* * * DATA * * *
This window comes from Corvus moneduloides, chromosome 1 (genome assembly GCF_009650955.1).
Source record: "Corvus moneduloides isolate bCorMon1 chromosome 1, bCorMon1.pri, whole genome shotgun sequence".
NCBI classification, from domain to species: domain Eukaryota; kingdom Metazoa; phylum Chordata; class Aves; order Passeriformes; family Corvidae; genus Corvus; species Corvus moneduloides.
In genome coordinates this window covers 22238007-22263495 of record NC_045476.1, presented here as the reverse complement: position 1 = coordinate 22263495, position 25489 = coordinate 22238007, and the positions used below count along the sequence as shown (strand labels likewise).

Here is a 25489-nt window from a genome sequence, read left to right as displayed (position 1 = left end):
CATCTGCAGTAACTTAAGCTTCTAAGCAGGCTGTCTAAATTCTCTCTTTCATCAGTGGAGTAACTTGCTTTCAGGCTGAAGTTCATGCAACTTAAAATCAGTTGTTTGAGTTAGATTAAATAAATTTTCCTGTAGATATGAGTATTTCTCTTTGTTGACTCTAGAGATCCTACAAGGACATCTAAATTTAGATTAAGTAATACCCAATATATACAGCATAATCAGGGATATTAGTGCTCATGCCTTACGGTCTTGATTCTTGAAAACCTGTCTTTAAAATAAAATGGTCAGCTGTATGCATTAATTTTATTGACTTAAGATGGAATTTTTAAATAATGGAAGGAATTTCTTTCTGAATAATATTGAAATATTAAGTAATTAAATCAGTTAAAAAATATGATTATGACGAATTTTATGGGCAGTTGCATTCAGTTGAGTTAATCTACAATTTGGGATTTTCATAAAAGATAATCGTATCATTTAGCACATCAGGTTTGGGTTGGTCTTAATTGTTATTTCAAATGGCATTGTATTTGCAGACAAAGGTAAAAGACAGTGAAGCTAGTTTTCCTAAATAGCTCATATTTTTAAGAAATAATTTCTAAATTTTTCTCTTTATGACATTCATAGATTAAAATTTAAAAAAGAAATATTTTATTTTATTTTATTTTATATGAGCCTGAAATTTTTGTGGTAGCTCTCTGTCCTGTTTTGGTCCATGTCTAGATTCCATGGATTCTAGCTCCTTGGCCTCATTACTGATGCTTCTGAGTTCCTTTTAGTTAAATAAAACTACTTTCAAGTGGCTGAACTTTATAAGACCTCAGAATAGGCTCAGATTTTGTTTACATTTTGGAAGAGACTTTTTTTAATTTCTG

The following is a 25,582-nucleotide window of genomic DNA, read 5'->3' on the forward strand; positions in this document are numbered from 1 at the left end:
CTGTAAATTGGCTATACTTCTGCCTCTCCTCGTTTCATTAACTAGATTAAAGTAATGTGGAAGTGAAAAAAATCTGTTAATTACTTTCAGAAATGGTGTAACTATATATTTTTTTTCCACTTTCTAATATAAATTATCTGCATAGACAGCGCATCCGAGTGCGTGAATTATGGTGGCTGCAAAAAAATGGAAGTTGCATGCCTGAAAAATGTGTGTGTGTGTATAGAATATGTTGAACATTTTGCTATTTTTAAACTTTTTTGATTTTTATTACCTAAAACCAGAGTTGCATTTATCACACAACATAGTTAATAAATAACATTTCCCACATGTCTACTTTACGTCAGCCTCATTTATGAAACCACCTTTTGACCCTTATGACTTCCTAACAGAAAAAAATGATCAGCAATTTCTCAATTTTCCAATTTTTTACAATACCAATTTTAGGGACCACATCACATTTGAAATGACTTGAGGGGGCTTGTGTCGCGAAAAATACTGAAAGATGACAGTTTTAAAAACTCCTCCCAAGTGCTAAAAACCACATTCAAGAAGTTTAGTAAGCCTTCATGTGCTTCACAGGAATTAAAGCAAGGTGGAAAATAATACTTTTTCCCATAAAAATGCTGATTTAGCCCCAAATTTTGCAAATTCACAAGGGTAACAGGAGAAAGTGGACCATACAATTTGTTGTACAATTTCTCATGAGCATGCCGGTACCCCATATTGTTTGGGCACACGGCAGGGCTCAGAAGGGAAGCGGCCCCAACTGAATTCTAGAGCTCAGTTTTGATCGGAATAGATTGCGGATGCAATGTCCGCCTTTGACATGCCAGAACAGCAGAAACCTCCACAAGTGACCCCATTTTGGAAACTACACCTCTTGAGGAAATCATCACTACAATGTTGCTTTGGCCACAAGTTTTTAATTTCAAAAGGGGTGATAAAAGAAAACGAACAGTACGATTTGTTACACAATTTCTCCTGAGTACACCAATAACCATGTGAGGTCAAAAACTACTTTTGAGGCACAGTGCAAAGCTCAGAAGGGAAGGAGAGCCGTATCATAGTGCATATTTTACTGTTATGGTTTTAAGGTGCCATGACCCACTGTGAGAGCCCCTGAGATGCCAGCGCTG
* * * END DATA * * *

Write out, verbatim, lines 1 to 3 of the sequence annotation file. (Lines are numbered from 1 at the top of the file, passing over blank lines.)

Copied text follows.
This window comes from Corvus moneduloides, chromosome 1 (genome assembly GCF_009650955.1).
Source record: "Corvus moneduloides isolate bCorMon1 chromosome 1, bCorMon1.pri, whole genome shotgun sequence".
NCBI classification, from domain to species: domain Eukaryota; kingdom Metazoa; phylum Chordata; class Aves; order Passeriformes; family Corvidae; genus Corvus; species Corvus moneduloides.